In Lighting the Fires of Freedom Janet Dewart Bell shines a light on women’s all-too-often overlooked achievements in the Movement. Through wide-ranging conversations with nine women, several now in their nineties with decades of untold stories, we hear what ignited and fueled their activism, as Bell vividly captures their inspiring voices. Lighting the Fires of Freedom offers these deeply personal and intimate accounts of extraordinary struggles for justice that resulted in profound social change, stories that are vital and relevant today.
A vital document for understanding the Civil Rights Movement, Lighting the Fires of Freedom is an enduring testament to the vitality of women’s leadership during one of the most dramatic periods of American history.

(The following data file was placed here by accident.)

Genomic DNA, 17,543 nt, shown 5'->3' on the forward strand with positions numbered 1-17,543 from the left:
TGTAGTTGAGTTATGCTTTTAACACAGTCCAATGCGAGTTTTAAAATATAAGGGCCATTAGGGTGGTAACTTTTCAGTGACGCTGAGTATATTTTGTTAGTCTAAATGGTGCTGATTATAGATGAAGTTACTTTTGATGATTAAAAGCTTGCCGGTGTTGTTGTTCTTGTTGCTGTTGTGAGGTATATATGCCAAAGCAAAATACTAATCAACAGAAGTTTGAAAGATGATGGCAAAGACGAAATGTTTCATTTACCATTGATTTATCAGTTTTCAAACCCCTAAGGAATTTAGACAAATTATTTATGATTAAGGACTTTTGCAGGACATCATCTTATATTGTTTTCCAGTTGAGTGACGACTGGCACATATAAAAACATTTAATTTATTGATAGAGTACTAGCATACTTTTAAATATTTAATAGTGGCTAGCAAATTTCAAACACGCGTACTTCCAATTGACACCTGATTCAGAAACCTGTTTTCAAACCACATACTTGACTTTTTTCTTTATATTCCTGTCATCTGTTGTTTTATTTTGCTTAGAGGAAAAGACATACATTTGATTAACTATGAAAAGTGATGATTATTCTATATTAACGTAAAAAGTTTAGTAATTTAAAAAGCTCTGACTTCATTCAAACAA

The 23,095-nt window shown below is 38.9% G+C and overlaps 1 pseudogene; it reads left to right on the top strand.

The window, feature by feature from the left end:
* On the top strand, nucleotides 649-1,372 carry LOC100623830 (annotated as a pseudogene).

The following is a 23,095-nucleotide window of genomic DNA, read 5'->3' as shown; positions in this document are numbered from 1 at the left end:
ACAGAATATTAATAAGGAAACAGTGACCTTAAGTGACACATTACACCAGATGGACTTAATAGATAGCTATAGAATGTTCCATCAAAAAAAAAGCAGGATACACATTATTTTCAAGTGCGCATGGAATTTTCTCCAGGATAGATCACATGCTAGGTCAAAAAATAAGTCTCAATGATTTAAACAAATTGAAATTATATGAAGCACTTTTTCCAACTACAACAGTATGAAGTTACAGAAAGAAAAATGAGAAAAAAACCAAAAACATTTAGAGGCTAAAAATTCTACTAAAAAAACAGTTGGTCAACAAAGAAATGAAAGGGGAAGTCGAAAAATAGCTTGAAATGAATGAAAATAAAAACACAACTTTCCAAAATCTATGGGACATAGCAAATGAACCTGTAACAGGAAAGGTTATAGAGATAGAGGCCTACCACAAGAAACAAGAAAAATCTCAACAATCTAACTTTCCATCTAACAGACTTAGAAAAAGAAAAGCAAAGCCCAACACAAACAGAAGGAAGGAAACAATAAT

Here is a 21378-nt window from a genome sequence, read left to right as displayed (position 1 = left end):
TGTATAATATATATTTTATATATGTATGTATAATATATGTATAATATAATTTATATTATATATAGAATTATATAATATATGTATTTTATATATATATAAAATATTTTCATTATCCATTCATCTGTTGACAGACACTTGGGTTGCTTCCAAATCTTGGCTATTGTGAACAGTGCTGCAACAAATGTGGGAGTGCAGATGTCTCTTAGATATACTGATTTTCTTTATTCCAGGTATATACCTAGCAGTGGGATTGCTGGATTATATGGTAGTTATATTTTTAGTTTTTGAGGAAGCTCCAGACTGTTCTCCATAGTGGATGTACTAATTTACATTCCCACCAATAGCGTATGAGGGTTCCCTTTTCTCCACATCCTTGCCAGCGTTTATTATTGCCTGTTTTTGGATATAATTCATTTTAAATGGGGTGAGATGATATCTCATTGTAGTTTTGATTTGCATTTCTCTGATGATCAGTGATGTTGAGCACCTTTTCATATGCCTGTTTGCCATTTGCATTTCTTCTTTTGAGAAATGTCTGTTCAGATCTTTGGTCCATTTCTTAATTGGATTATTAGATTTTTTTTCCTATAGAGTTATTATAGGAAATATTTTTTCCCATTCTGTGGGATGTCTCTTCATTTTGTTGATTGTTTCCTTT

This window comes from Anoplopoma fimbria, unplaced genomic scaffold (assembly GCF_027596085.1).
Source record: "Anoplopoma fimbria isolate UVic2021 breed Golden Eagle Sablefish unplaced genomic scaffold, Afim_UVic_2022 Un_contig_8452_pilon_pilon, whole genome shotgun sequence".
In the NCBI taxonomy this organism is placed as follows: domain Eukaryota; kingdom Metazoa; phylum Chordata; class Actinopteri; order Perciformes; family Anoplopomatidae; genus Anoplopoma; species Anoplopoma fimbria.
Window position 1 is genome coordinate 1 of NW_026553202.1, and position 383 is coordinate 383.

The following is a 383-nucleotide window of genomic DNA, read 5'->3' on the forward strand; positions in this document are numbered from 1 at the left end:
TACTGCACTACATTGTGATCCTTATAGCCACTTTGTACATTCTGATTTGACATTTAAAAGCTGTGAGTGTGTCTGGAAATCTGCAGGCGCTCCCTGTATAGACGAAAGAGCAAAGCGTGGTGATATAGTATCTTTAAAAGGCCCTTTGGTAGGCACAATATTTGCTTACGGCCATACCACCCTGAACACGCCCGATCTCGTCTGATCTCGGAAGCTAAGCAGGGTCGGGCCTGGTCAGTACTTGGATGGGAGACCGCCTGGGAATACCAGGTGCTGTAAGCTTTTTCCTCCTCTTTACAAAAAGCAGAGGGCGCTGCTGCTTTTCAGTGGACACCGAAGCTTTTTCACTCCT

Kara Josephine Malenfant
The Association of College and Research Libraries's; (ACRL) Assessment in Action (AiA) was a multiyear professional development program that ran from 2013 to 2016, funded in part by the Institute of Museum and Library Services (IMLS) and in partnership with the Association for Institutional Research and the Association of Public and Land-grant Universities. A central part of the ACRL Value of Academic Libraries initiative, it engaged more than 200 higher education institutions, generating evidence of library impact and advancing library leadership and evidence-based advocacy. This publication provides, in a single and comprehensive work, the story of AiA the context surrounding its development, findings of the team-based assessment projects, insights about the program results, reflections about its impact, and recommendations for future directions.
Cynthia Ann McKinney